“Belief in an afterlife is a malignant delusion.”

“Christian fundamentalism is often fatalistic. As far as many evangelicals are concerned, life passes quickly, suffering is temporary and worrying solves nothing. That’s not a view that comports well with long stretches of earthly time spent waiting out business closures or stay-at-home orders. It should be no surprise that a person’s deepest beliefs about the world influence how they measure the risks they’re willing to take.” Gary Abernathy writing an opinion piece in the Washington Post.

 

“Belief in an afterlife is a malignant delusion, since it devalues actual lives and discourages action that would make them longer, safer, and happier. Exhibit A: What’s really behind Republicans wanting a swift reopening? Evangelicals.” Stephen Pinker, A Harvard professor and public intellectual tweeting about what Abernathy wrote.

There has been a Christian and anti-Christian war of words, though not always words but actual violence on both sides, ever since 33 AD, or for you moderns CE. In the Twentieth and going into the Twenty-first Century it has flared up again as we see in the above quotes, but now, too, not just in words as above but actual violence and death as seen in the killings of Christians in the Middle East and elsewhere.

Abernathy speaks of “fundamentalist” Christians but I’m afraid he equates all Christianity as fundamentalism, as does Pinker in his writing. My friends at Merriam-Webster gives this as the second definition of fundamentalism: “a movement or attitude stressing strict and literal adherence to a set of basic principles.” Typically the word is used with religions and Oxford Dictionary gives this definition: “a form of a religion, especially Islam or Protestant Christianity, that upholds belief in the strict, literal interpretation of scripture.”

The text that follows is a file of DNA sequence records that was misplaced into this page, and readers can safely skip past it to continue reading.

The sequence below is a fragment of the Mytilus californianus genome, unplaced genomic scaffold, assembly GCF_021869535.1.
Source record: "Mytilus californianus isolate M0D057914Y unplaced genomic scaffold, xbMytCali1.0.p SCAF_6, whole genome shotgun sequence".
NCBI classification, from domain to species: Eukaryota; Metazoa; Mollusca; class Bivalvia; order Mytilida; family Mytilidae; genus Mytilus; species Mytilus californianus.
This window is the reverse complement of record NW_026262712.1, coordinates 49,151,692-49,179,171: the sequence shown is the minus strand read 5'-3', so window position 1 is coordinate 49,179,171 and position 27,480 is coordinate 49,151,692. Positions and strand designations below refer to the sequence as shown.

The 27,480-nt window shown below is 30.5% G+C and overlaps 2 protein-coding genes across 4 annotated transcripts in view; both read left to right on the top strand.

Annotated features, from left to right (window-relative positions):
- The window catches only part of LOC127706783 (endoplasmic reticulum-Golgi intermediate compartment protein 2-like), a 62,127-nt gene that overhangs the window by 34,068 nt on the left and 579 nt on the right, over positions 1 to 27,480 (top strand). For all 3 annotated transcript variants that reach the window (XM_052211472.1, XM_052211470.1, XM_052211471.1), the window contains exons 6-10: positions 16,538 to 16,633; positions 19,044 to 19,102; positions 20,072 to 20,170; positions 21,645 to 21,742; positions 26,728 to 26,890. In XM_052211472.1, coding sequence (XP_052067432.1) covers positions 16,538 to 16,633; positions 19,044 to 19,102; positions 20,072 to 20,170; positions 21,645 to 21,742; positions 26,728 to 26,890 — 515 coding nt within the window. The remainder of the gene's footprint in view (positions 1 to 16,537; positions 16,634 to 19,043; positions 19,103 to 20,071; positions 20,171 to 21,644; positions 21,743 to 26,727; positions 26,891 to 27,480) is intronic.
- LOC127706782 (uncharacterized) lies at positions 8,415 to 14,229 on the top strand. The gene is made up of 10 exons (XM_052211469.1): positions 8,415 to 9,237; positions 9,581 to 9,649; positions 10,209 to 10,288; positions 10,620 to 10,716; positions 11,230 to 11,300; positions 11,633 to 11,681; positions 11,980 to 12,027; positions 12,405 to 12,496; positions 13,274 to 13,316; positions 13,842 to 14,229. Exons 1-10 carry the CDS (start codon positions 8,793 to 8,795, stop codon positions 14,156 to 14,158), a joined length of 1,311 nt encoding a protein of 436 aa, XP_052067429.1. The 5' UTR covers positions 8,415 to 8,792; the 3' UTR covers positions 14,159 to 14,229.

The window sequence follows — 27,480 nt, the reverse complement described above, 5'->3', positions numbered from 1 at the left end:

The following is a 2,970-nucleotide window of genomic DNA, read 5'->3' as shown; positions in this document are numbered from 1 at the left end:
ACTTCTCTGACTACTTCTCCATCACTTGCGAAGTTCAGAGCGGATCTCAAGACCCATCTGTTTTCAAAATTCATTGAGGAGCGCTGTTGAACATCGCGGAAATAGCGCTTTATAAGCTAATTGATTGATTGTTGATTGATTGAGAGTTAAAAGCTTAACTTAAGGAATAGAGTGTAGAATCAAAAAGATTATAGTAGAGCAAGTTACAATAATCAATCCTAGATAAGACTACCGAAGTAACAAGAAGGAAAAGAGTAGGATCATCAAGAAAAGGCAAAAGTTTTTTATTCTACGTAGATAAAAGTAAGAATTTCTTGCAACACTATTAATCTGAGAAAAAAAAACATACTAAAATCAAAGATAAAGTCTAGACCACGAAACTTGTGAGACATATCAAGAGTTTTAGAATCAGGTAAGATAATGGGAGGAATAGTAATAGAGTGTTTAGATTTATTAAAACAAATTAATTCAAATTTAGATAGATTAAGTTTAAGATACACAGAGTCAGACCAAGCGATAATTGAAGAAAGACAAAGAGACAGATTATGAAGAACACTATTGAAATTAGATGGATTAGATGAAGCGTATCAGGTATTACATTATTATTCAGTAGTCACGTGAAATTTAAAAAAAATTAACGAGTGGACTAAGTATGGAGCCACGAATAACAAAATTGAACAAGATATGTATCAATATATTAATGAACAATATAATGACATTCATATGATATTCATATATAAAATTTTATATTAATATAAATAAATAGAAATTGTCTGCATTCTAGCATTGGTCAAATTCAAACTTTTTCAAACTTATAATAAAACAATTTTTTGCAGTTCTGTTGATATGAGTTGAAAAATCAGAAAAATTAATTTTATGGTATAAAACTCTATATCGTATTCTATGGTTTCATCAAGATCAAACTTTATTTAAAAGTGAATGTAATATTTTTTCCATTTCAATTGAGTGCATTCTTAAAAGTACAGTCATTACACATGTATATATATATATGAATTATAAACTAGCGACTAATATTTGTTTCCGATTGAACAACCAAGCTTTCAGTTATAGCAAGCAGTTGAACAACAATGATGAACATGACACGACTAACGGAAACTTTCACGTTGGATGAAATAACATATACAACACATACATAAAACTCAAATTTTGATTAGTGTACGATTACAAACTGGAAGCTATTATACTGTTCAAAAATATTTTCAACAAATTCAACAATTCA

Now this first definition by Oxford and the first definition by Merriam-Webster that I didn’t quote but says the same thing (except it leaves out Islam) are totally misleading in that they pick out religion, and in particular Christianity, when fundamentalism can equally be found in every movement whether political or social or cultural. When members of an ideology, whatever that ideology is, take a hard line about their beliefs acting in a way condemning anyone who disagrees with their interpretation to be enemies of truth, and who want to force the world into their so-called truth, are fundamentalists.

Abernathy wants to be a little kinder to Christians and writes: “Christian fundamentalism is often fatalistic.” But while fundamentalists are often fatalistic, it’s also true that evangelicals let their Christian faith confuse them (because it’s other-worldly) and so inappropriately argue against “business closures or stay-at-home orders”. In other words, evangelical Christians are willing to risk returning to our freedoms before the risk is not there anymore.

Pinker, on the other hand, just knocks all Christians over with this statement: “Belief in an afterlife is a malignant delusion.” No distinction here between fundamentalist and non-fundamentalist, every believer is in a “malignant delusion”. Every Christian is an evil fundamentalist. We who believe in an afterlife, and that would take in most religions, because of that belief “devalue actual lives”. In other words, we don’t give a crap about anyone living, all real meaning is in the afterlife, which, of course, Pinker doesn’t believe in. And not believing in such a thing Pinker devalues anyone who does, but worse, they are malignantly delusional spreading that delusion.